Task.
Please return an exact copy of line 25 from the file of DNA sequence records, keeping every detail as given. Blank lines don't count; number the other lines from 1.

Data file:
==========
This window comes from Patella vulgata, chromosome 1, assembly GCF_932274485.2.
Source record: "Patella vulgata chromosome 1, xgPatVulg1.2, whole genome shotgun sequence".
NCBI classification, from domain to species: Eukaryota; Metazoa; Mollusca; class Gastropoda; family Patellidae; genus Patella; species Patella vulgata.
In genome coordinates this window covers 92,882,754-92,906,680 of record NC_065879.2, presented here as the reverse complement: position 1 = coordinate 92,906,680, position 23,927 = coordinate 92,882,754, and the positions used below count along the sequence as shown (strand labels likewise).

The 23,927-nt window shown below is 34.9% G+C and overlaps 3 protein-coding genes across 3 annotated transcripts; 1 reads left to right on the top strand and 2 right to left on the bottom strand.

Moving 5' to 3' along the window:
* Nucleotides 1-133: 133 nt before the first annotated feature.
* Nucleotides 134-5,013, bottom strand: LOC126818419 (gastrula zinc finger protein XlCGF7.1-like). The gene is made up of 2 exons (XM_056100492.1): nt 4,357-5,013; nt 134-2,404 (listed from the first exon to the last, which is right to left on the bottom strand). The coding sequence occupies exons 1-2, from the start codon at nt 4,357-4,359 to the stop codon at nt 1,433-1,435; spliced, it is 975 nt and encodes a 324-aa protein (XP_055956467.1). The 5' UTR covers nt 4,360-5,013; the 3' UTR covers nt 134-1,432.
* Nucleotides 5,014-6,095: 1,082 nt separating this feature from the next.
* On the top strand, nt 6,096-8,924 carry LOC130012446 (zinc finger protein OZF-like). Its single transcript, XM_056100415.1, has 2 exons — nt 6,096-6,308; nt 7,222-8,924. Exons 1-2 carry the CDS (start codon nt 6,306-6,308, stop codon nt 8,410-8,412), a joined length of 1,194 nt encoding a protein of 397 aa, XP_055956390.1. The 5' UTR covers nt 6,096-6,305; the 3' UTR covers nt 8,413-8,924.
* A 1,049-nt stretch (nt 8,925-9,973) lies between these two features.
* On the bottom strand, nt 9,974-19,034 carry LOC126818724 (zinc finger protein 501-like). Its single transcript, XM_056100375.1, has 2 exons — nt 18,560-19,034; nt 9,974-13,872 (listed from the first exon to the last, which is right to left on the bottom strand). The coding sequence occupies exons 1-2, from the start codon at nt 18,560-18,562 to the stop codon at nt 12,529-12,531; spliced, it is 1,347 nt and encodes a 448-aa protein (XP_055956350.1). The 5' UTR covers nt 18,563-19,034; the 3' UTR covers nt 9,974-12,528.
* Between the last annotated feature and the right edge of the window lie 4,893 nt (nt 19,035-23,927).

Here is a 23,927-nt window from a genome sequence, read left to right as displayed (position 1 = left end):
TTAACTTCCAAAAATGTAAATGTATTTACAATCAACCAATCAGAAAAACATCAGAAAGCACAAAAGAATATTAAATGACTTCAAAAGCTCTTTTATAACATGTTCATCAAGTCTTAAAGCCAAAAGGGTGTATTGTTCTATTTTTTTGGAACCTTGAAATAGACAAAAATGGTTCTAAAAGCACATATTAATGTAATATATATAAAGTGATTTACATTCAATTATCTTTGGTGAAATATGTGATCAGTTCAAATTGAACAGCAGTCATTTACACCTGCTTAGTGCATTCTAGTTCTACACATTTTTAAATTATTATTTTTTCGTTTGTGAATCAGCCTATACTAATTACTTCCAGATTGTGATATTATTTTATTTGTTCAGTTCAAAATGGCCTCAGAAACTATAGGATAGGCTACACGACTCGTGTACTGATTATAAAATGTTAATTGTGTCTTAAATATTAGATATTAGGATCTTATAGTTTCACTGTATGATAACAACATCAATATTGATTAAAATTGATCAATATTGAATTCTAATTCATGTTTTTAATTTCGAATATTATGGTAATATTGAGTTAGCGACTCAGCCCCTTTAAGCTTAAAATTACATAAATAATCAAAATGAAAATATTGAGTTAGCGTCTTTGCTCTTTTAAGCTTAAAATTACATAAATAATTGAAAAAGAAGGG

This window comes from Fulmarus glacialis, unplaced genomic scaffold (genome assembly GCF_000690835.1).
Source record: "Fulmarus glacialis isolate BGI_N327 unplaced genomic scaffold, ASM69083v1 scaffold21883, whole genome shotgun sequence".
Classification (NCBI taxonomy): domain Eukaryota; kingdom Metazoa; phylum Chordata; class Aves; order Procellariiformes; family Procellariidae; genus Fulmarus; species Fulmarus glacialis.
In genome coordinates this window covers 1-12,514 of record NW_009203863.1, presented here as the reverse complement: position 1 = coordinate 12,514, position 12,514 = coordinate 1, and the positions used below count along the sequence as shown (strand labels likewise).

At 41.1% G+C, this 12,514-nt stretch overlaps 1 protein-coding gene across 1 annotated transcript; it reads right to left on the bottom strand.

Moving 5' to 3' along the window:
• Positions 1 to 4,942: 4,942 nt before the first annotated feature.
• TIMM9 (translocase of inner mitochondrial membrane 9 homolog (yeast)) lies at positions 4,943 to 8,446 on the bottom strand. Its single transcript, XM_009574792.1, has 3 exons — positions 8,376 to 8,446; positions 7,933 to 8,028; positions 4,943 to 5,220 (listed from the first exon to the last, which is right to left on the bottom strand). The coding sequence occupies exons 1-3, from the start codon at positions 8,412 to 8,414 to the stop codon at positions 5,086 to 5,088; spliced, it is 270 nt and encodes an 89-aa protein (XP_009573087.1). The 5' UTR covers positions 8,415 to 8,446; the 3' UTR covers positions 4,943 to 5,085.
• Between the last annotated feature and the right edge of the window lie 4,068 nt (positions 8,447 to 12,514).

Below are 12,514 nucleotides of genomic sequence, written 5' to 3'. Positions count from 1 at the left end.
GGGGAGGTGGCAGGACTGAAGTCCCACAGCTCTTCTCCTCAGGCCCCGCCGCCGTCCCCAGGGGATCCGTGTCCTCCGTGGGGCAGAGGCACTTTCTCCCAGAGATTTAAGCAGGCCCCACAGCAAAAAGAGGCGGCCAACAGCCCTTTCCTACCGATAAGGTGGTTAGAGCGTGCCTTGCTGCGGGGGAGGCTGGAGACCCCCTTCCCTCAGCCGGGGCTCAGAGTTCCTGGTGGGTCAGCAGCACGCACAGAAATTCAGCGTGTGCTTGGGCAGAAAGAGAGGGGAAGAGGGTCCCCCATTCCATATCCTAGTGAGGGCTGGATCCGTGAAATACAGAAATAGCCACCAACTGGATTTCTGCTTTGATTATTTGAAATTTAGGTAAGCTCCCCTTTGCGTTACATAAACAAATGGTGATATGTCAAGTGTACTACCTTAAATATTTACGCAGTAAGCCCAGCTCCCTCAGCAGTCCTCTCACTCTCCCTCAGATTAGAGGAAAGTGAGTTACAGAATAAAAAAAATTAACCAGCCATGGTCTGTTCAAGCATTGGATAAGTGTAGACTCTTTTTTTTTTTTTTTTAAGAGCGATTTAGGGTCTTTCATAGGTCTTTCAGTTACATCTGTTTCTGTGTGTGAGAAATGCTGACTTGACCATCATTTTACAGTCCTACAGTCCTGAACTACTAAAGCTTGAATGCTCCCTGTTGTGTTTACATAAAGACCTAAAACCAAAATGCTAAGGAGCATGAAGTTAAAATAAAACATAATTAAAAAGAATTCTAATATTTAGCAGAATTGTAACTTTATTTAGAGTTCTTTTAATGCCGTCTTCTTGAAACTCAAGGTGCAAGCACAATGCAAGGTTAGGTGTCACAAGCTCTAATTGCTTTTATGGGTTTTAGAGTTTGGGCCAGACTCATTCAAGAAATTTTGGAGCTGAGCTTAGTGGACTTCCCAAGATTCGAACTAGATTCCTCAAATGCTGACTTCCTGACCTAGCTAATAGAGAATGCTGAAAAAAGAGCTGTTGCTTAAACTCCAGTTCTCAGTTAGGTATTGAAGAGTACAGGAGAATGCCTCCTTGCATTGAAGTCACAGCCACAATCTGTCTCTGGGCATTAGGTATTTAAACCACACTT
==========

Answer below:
Below are 12,514 nucleotides of genomic sequence, written 5' to 3'. Positions count from 1 at the left end.